Leadership in the GOP Field

Recently, I have heard one thing fairly consistently regarding the gaggle of GOP candidates for the 2016 nomination for president.  Most conservatives are almost giddy over the strength of the field and say they will be happy with any one of them as the ultimate nominee.

I too am impressed by the depth of the field this year on the GOP side.  There is a lot of varied experience in those running.  Charles Krauthammer said something to the effect that you could take any 12 of the field and create the strongest cabinet that we have seen for many years.

So does it matter who wins the nomination?  I believe it matters a great deal.  While many of the differences in their proposed direction are nuanced, each has his/her own strong suit.  The greatest question in my mind is, “Who will be the best leader?”

I submit that there are four types of leaders who people will follow.  I think you could find examples of each in national politics, in corporations and elsewhere.

The first type of leader uses fear to influence people.  One can immediately think of Hitler, Mao and similar authoritarian leaders.  They are very effective for a time.  However, their influence goes away when people get tired of the stress and stop being afraid.  That is why the most successful are the most ruthless.

The second type of leader is one I would call a situational leader.  This is someone who steps up and is the right person for the time.  The obvious example of the situational leader is Winston Churchill, who almost single-handedly rallied the British people and other nations to stand up and fight back against the Third Reich.  As valuable a leader as this is, he/she is only influential until the situation changes.  After the war, Churchill was cast out with little fanfare.

The third type of leader is what we might call the hero.  These leaders influence others by making them feel good about them (the heroes).  We see this all the time in product promotion.  Tiger Woods’ endorsement was a valuable thing as long as his career was in high gear.  Since his fall from grace, others have taken over as more influential in product sales.  On a political level, I submit that Barak Obama is an example of this kind of leader.  His outstanding oratorical skills and his rhetoric caused so many people to place their hopes in him.  People felt good about the prospect of electing the first African American president and seemed to see in him qualities that evidence suggested were not there.  Once elected, his divisiveness made him less attractive but even then people seemed to want him to succeed and they showed great patience.  Since the 2012 election, however, the polish seems to be wearing off and people see him more for who he is and see his weaknesses more objectively.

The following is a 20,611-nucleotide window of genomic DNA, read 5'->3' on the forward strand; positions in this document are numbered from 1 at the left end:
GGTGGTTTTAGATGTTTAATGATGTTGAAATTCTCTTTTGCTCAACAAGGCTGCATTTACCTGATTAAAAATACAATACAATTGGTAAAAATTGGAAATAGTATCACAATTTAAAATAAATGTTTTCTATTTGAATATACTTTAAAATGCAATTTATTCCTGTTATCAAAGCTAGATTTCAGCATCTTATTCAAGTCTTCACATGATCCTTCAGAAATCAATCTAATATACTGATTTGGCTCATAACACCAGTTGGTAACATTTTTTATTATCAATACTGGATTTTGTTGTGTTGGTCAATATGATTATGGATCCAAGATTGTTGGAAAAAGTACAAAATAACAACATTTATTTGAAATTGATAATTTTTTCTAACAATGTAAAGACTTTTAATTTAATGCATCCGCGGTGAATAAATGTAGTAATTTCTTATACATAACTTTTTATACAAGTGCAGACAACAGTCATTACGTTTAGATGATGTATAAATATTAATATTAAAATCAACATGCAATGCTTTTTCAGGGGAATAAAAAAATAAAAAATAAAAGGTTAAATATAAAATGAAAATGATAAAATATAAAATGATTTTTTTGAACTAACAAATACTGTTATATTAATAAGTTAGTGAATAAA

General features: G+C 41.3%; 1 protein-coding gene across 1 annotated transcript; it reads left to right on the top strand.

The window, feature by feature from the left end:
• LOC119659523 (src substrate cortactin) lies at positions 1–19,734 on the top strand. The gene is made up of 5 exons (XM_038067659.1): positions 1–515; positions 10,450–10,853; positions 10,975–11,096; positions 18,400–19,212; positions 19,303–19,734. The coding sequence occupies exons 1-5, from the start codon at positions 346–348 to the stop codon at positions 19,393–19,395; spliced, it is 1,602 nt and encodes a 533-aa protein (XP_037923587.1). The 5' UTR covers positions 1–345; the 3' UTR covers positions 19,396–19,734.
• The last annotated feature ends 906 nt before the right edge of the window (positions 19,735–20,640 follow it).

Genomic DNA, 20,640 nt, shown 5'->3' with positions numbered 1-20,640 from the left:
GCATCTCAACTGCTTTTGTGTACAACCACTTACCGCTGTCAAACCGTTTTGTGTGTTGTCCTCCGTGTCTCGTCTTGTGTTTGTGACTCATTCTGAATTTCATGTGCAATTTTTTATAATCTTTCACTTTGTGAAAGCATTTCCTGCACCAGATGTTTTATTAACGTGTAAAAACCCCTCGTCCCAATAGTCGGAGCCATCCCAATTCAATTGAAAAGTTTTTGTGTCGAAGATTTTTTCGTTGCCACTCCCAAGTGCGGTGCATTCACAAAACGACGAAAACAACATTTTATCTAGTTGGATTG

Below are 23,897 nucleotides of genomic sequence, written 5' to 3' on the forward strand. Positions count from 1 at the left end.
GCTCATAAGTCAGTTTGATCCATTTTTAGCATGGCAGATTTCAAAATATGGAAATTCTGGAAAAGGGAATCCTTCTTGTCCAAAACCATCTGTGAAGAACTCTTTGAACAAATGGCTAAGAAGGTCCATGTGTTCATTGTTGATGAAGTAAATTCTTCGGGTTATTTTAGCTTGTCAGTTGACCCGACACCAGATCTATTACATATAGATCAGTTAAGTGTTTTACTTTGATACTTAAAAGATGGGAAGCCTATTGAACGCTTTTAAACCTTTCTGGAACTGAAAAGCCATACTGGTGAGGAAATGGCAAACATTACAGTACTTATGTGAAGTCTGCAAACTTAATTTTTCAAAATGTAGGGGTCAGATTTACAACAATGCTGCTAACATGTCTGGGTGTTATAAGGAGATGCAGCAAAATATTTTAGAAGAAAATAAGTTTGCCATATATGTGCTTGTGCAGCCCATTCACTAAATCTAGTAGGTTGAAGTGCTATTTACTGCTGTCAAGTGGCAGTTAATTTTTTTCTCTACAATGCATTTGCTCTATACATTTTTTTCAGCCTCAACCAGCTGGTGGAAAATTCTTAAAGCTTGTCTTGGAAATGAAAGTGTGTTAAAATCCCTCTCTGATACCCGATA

The fourth type of leader is commonly called a servant leader.  This is the person who influences others by making them feel good about themselves.  Most people remember that coach or teacher who was so encouraging that it made them want to work harder.  In my memory, the political figure who best fits this description was Ronald Reagan.  He was able to take issues directly to the American people with clarity, showing respect for the ‘common man’ and his ability to grasp challenging, complicated issues and to do the right thing.  He was elected both times in landslides.

So how would our field of candidates fit into such a leadership model?  Those with the power of name recognition and personality would likely fit into that hero leader mold. I think of Donald Trump, whose power of personality is second to none. Perhaps Mike Huckabee, the man who spent years in everyone’s living room as a Fox News commentator, would also fit into the category.  In fact, watching announcement speeches and stump speeches from the majority of the candidates, it seems that most candidates see themselves in this mold or perhaps as prospective situational leaders.  They want to impress the masses with their outstanding past and convince them that they can do the same thing with the United States of America.

One man stands out as a servant leader.  Dr. Ben Carson is the only one of the field who didn’t particularly want to be a presidential candidate.  However, after being convinced by a grassroots draft movement, he announced his candidacy for president with two things in mind.  He wants to save our declining nation and to tear the government away from the political elites and return it to the people as our founding fathers intended.

All candidates will tell you that they are running for the good of the country.  However, for nearly every candidate, the presidency is the culmination of a political career that every politician secretly desires but few even dare hope for.  Others have gained power and influence through the corporate world and see politics, even the presidency, as the next gold ring.  Again, Carson stands out because of his humility.  He has been a man of great renown for many years and yet rather than draw attention to himself, he quietly set up foundations to help and encourage young people to learn and grow.

The final question is this:  What kind of leader do we need at this time? Many might argue that we need a situational leader to bring us out of this difficult time.  Others might say we need that hero who everyone can rally around.  I believe that we need a servant leader now more than ever.  We need someone who can help all citizens see that solutions to our national crises will require sacrifice by everyone.  We need a person who will inspire people from every background to seek self-sufficiency and independence, while working hard to strengthen our country’s foundation.  Only a servant leader will be able to strengthen the United States by developing the character of its people.

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